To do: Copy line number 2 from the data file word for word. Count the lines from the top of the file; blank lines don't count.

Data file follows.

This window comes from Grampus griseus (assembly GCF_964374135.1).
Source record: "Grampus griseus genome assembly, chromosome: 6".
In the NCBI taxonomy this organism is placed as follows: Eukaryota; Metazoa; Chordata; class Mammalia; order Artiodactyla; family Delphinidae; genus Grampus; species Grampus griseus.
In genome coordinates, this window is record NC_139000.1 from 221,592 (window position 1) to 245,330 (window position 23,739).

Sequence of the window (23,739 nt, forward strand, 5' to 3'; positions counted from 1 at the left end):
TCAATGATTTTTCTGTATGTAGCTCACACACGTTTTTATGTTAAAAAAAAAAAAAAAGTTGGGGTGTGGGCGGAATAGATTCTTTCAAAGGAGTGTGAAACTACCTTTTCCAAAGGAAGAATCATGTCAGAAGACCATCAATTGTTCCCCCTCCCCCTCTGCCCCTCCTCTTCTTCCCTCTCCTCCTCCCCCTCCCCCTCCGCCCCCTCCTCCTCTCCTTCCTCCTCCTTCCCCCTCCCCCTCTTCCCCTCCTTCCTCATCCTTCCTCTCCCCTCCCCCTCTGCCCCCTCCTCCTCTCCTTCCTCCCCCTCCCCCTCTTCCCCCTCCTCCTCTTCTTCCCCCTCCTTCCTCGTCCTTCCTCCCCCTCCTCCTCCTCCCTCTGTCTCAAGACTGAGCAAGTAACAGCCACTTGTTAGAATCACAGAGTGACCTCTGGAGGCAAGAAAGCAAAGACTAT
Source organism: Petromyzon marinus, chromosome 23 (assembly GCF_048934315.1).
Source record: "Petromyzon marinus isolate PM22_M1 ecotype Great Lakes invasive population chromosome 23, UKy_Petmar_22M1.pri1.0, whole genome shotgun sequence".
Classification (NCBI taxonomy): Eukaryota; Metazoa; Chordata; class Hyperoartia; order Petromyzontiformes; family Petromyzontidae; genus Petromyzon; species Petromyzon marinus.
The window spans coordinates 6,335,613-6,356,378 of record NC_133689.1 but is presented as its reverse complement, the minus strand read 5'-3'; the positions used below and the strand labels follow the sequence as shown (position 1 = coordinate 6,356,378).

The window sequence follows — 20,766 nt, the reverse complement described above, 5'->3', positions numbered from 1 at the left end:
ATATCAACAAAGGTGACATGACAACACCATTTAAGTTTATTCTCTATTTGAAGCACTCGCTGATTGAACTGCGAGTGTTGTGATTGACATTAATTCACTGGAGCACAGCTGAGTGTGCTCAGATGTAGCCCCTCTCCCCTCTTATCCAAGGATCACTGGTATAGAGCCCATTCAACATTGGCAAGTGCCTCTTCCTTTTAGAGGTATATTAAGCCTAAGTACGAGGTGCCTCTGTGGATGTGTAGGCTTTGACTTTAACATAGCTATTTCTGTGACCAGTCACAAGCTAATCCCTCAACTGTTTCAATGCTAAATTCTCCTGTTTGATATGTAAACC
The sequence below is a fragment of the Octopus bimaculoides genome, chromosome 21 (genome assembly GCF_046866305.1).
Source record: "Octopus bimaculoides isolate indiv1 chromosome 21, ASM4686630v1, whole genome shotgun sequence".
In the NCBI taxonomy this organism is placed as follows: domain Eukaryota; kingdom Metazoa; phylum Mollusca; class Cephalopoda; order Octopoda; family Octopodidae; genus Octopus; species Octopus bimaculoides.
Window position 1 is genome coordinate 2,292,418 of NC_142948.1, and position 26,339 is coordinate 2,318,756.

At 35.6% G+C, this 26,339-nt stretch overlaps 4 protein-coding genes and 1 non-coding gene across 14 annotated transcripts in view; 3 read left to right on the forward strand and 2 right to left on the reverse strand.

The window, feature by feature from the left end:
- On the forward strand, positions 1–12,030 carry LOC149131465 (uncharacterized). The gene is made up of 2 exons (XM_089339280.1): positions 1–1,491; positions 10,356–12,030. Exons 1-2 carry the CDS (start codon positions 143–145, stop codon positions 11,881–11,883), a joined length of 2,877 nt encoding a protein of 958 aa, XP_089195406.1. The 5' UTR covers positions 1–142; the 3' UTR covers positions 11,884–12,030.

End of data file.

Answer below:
Source record: "Grampus griseus genome assembly, chromosome: 6".